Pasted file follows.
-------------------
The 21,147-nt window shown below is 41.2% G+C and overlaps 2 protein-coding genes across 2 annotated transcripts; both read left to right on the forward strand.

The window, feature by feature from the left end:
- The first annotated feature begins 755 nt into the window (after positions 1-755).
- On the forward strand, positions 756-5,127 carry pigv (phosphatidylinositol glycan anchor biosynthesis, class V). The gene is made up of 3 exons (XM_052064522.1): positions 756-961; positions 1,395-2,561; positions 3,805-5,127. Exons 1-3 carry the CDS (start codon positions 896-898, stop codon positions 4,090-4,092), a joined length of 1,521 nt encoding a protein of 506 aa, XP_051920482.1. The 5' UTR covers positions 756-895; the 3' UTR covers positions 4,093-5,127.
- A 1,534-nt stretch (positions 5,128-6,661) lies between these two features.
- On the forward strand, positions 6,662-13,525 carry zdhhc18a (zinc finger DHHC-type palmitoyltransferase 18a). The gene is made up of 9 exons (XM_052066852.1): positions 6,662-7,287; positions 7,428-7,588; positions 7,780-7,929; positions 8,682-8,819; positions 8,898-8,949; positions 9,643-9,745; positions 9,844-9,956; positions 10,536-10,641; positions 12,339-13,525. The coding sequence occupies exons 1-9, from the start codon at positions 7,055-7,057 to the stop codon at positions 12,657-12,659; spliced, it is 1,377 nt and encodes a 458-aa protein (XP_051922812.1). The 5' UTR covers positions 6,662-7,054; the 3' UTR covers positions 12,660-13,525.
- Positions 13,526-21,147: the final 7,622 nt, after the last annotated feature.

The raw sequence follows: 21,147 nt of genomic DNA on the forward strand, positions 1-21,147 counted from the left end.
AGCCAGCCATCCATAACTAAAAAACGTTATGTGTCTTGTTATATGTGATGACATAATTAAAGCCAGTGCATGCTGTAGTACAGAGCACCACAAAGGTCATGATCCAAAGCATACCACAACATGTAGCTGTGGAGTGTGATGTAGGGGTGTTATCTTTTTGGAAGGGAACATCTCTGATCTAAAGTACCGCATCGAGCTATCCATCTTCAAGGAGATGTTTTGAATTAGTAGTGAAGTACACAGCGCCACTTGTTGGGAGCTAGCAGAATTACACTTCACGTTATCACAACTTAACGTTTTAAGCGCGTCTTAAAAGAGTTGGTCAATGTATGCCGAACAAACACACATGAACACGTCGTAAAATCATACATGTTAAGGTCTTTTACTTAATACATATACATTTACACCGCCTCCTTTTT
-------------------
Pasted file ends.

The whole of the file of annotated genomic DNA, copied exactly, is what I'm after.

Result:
The 21,147-nt window shown below is 41.2% G+C and overlaps 2 protein-coding genes across 2 annotated transcripts; both read left to right on the forward strand.

The window, feature by feature from the left end:
- The first annotated feature begins 755 nt into the window (after positions 1-755).
- On the forward strand, positions 756-5,127 carry pigv (phosphatidylinositol glycan anchor biosynthesis, class V). The gene is made up of 3 exons (XM_052064522.1): positions 756-961; positions 1,395-2,561; positions 3,805-5,127. Exons 1-3 carry the CDS (start codon positions 896-898, stop codon positions 4,090-4,092), a joined length of 1,521 nt encoding a protein of 506 aa, XP_051920482.1. The 5' UTR covers positions 756-895; the 3' UTR covers positions 4,093-5,127.
- A 1,534-nt stretch (positions 5,128-6,661) lies between these two features.
- On the forward strand, positions 6,662-13,525 carry zdhhc18a (zinc finger DHHC-type palmitoyltransferase 18a). The gene is made up of 9 exons (XM_052066852.1): positions 6,662-7,287; positions 7,428-7,588; positions 7,780-7,929; positions 8,682-8,819; positions 8,898-8,949; positions 9,643-9,745; positions 9,844-9,956; positions 10,536-10,641; positions 12,339-13,525. The coding sequence occupies exons 1-9, from the start codon at positions 7,055-7,057 to the stop codon at positions 12,657-12,659; spliced, it is 1,377 nt and encodes a 458-aa protein (XP_051922812.1). The 5' UTR covers positions 6,662-7,054; the 3' UTR covers positions 12,660-13,525.
- Positions 13,526-21,147: the final 7,622 nt, after the last annotated feature.

The raw sequence follows: 21,147 nt of genomic DNA on the forward strand, positions 1-21,147 counted from the left end.
AGCCAGCCATCCATAACTAAAAAACGTTATGTGTCTTGTTATATGTGATGACATAATTAAAGCCAGTGCATGCTGTAGTACAGAGCACCACAAAGGTCATGATCCAAAGCATACCACAACATGTAGCTGTGGAGTGTGATGTAGGGGTGTTATCTTTTTGGAAGGGAACATCTCTGATCTAAAGTACCGCATCGAGCTATCCATCTTCAAGGAGATGTTTTGAATTAGTAGTGAAGTACACAGCGCCACTTGTTGGGAGCTAGCAGAATTACACTTCACGTTATCACAACTTAACGTTTTAAGCGCGTCTTAAAAGAGTTGGTCAATGTATGCCGAACAAACACACATGAACACGTCGTAAAATCATACATGTTAAGGTCTTTTACTTAATACATATACATTTACACCGCCTCCTTTTT